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Ottawa unveils national pharmacare plan that covers diabetes, contraception to start

Health Minister Mark Holland released the long-awaited details of the federal government's pharmacare plan Thursday with a commitment to cover some diabetes treatments and contraception.

Federal government says it plans to implement universal, single-payer coverage for other medications in future

Health minister unveils pharmacare bill

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Health Minister Mark Holland holds a news conference after tabling the federal government's long-awaited pharmacare bill.

Health Minister Mark Holland released the long-awaited details of the federal government's pharmacare plan on Thursday, with a commitment to cover some diabetes treatments and contraception.

If the bill, C-64, passes Parliament, Holland will begin negotiating with the provinces and territories on a funding commitment that would cover the cost of providing these medications to people for free.

The federal government says it also will establish a fund to support Canadian diabetics who need access to syringes and glucose test strips to manage their condition but struggle to afford them.

The government says one in four Canadians with diabetes — about 3.7 million people have the condition — have reported they're not following their treatment plans due to the cost.

The "first-dollar" coverage for these drugs — an insurance industry term which means the government foots the bill entirely — will help those diabetics in particular.

The pharmacare plan also will give the nine million Canadians of reproductive age better access to contraception to ensure "reproductive autonomy, reducing the risk of unintended pregnancies and improving their ability to plan for the future," the government said in its media release.

The exact types of contraception covered by this program have not yet been chosen but the government is promising that "a comprehensive suite" of drugs and devices eventually will be covered in the provinces and territories that sign on.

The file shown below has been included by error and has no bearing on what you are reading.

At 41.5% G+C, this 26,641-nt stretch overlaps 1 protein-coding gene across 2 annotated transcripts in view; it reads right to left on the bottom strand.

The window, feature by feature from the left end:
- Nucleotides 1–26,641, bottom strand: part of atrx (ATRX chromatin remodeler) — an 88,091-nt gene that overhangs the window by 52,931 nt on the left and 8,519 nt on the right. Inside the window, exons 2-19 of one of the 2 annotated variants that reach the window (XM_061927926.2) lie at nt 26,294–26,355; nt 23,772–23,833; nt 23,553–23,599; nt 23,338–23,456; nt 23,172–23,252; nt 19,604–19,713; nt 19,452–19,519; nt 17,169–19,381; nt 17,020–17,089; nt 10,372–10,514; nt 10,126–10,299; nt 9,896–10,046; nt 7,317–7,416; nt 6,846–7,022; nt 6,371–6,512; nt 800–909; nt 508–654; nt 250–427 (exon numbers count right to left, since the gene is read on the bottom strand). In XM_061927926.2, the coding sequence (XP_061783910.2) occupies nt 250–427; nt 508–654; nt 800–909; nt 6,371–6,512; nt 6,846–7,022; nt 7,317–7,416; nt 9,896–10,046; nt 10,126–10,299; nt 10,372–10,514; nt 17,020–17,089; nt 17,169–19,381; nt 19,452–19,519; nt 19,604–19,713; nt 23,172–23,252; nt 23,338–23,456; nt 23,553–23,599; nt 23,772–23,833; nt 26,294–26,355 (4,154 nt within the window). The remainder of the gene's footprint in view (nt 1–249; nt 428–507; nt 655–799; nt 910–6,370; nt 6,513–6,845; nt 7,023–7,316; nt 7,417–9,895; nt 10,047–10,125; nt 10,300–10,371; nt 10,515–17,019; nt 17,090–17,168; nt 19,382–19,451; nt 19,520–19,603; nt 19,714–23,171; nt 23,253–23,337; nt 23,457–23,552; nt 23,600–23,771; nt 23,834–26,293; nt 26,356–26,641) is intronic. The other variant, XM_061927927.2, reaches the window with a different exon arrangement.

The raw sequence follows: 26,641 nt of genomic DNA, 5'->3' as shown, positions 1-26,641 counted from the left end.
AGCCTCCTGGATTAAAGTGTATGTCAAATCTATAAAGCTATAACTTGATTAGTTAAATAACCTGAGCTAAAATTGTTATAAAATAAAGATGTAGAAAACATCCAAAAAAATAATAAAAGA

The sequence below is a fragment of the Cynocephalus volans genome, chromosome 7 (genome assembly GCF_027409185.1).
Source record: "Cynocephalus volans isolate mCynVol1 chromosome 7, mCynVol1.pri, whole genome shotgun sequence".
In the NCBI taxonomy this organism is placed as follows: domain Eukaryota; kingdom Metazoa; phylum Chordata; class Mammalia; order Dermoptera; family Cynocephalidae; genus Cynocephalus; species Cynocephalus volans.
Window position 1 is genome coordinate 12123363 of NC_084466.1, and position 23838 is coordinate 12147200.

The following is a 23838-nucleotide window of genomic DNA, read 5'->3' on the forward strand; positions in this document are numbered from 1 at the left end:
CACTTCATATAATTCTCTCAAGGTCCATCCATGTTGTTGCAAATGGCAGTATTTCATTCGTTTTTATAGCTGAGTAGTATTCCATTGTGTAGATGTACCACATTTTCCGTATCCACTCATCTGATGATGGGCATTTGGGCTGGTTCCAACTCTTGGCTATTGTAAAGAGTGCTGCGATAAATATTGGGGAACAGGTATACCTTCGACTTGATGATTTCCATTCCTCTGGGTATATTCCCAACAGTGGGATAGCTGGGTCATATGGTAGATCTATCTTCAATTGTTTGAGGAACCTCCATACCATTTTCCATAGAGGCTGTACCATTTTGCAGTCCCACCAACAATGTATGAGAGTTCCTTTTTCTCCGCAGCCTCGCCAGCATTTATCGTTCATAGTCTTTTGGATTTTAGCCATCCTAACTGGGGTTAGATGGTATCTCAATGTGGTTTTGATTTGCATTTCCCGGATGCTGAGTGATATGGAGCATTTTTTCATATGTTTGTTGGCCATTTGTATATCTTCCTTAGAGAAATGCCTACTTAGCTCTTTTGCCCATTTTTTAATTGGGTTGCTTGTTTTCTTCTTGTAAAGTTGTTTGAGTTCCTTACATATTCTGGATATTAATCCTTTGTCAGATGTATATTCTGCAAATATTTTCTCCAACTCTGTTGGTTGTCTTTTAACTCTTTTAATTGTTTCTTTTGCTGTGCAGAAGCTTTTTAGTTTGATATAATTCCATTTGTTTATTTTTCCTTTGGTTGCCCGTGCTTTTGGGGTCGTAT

This is the first step in what could be a much more robust regime in the years ahead, although its future is uncertain. Some provinces are already demanding the chance to opt out of the federal program, or are rebuffing Ottawa's efforts entirely.

The federal government says that, beyond diabetes treatments and contraception, it intends eventually to implement universal, single-payer coverage for other medications.

The government says it will strike a committee of experts to advise it on how to implement such a program and will then pursue bilateral deals with each of the provinces and territories before proceeding a larger pharmacare plan.

A 'step-by-step' approach

The government said it wants to take a "step-by-step" approach to implementing a larger program, which could come with a multi-billion dollar price tag and upend the country's existing drug coverage network.

Most Canadians already have coverage for prescription drugs through a patchwork of public and private insurance plans. It's not immediately clear what effect a national, universal program might have.

The plan announced Thursday also includes a plan to create a national formulary — a list of essential drugs that could be eventually covered by the government — and develop a national bulk purchasing strategy.

Federal officials speaking to reporters during a background briefing said the government does not know how much this pharmacare program will cost taxpayers.

The final price tag will be determined after negotiations with the provinces and territories, the officials said.

Some sort of national pharmacare program has been a long-time demand of pharmacists, health-care professionals and progressive activists who say Canada's single-payer health-care system should be paired with coverage for drugs and other treatments to improve population health.

The details were announced after months of protracted negotiations with the NDP, which demanded the government launch pharmacare as a condition of the supply-and-confidence agreement that keeps the minority Liberal government in power until 2025.

ABOUT THE AUTHOR

John Paul Tasker

Senior reporter

J.P. Tasker is a journalist in CBC's parliamentary bureau who reports for digital, radio and television. He is also a regular panellist on CBC News Network's Power & Politics. He covers the Conservative Party, Canada-U.S. relations, Crown-Indigenous affairs, climate change, health policy and the Senate. You can send story ideas and tips to J.P. at john.tasker@cbc.ca.

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